One of many particularly memorable moments comes courtesy of a hoop routine that sees Kelso atop Wigginton’s shoulders, while both are spinning hula hoops around their waists, however, balance, poise and coordination are on show throughout, including as Wilde impresses with some circus fare though a juggling routine that graduates to him throwing blades while balancing on a free-standing ladder. And Mejias brings the cabaret as the show’s provocative songstress, including through providing a feverish accompaniment to Chapman’s exciting fire twirling routines.

Costumes are fitting with the vintage aesthetic, while live music both transports audiences back in sensibility and enlivens things from a modern perspective. Indeed, the sultry feel of classic film noir is elevated by the show’s dynamic soundtrack, which culminates with infectious reminder that a little party to never killed nobody. Touches of humour, too, add to the engagement, notably through the detective’s comic timing of his increasingly hyperbolic descriptive commentary about his clients.

Sparkle Society, which was founded in 2019 by established circus performers and this show’s directors Wigginton and Kelso, has been waiting through COVID delays to finally commence what will be a show tour to festivals in Melbourne and Adelaide, and,  as audiences at Brisbane’s preview season can attest, it has certainly been worth the wait. While Cab Suave’s distinct identity is certainly interesting, it is ultimately its exciting circus performances that resonate most in testament to the demands of the artform and the high degree of strength, power, flexibility, courage, stamina, and grace of its practitioners.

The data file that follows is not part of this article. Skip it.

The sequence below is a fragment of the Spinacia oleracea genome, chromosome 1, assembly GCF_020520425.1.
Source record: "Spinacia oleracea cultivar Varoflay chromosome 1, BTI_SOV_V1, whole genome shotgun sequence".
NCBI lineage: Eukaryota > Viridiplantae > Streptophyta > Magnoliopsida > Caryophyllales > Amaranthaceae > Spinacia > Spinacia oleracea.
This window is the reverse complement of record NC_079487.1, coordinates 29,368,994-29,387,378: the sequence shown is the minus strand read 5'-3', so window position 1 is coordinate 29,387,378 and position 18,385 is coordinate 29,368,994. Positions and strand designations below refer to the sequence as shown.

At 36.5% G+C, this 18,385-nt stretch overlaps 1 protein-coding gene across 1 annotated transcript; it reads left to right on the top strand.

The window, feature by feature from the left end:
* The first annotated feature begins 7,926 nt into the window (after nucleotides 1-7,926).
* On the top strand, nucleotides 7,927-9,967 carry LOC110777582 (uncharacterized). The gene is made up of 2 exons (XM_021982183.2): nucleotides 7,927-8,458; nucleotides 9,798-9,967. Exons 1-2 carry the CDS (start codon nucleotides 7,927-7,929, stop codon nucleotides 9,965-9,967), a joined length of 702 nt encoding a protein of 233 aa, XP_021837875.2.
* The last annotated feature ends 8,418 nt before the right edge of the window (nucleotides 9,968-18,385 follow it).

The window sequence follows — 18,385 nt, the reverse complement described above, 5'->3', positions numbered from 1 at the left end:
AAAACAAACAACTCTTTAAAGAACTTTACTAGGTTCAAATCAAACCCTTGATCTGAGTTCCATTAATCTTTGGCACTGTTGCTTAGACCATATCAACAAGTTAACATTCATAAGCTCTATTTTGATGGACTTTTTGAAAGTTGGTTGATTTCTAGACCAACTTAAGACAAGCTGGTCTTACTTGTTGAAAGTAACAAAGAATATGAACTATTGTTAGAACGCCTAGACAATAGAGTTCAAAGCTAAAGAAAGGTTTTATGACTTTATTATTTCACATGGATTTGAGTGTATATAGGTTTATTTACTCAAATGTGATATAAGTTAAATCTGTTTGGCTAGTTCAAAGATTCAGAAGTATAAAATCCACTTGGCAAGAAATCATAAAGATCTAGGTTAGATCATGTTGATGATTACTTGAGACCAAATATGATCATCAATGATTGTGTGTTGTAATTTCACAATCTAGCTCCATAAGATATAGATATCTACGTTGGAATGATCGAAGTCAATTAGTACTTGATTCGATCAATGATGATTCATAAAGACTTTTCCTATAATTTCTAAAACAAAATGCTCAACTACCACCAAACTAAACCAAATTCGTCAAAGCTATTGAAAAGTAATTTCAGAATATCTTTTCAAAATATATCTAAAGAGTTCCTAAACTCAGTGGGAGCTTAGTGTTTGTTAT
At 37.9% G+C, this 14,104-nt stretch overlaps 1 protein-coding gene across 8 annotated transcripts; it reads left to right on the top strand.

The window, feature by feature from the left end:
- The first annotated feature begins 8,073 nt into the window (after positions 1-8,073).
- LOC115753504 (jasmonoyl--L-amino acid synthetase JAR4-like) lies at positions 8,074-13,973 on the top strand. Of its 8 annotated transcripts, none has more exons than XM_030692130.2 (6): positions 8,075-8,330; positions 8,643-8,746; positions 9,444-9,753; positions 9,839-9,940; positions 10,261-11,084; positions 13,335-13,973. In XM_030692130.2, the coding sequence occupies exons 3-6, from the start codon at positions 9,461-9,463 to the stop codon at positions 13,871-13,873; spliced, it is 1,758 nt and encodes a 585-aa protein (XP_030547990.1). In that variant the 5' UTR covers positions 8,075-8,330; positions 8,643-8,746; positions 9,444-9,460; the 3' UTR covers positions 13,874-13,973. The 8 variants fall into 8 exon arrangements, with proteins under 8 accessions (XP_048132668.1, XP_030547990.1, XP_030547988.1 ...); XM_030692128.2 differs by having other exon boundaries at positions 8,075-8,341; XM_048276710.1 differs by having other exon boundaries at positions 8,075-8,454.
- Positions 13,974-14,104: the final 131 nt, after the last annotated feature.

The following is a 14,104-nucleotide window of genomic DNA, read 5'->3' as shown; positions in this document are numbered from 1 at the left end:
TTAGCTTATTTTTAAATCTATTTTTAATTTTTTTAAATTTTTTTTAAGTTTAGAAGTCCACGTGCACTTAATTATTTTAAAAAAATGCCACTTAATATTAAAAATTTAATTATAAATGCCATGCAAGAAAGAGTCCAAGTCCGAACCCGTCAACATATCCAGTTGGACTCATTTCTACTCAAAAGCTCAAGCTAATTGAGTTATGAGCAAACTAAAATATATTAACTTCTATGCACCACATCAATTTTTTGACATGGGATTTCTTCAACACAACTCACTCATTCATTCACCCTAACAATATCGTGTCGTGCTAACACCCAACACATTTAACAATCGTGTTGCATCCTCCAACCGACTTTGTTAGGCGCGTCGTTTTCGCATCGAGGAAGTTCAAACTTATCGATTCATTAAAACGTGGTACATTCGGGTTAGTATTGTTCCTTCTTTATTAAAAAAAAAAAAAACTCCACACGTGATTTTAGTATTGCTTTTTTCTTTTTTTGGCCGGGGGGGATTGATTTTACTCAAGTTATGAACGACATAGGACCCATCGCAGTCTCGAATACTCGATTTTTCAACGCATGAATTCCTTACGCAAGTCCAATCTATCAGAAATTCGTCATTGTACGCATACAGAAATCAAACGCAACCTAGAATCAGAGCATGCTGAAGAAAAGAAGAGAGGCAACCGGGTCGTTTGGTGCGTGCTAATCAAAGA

Ready Eddie

Eddie Perfect – Introspective

QPAC, Concert Hall

December 21

Fortunate as the arts has been in Queensland comparative to some other Australian states, Eddie Perfect’s “Introspective” marks my 100th show as reviewer in 2021. The word reviewer as opposed to critic is a deliberate choice in this statement, given the Australian singer-songwriter’s darkly tongue-in-cheekDeath To A Critic” number which tells of a fictional Shakespearean actor who plots to rid the world of all critics. The song appears as part of Perfect’s storytelling around moving his family to the Upper West Side of Manhattan and his two years working as an outsider on Broadway shows there…  and very much sums up the 70-minute show that Brisbane has been waiting through a number of COVID-related delays to experience.

The Concert Hall easily becomes an intimate venue as Perfect takes the stage without bravado, just him at the piano with accompaniment from two highly skilled musicians, Anita Quayle on Cello, and Xani Kolac on Violin. Accomplished as he himself is on the keys, the addition of the strings layer numbers with beautiful contemplation, such as in a stripped-back version of the catchy but challenging ‘Dead Mom’, the most-covered song from the musical “Beetlejuice”.

Experience writing the music and lyrics of the musical version of the ghost-with-the-most occupies a key part of the show’s content as Perfect talks about the Tony Awards nominations and ‘The Whole Being Dead Thing’ performancethat instigated the hype that saw formation of the musical’s multi-platform, multi-medium, often-online fandom, and delights the audience with the song that didn’t quite make it into the musical, ‘Death’s Not Great’, originally-conceived lyrics and all.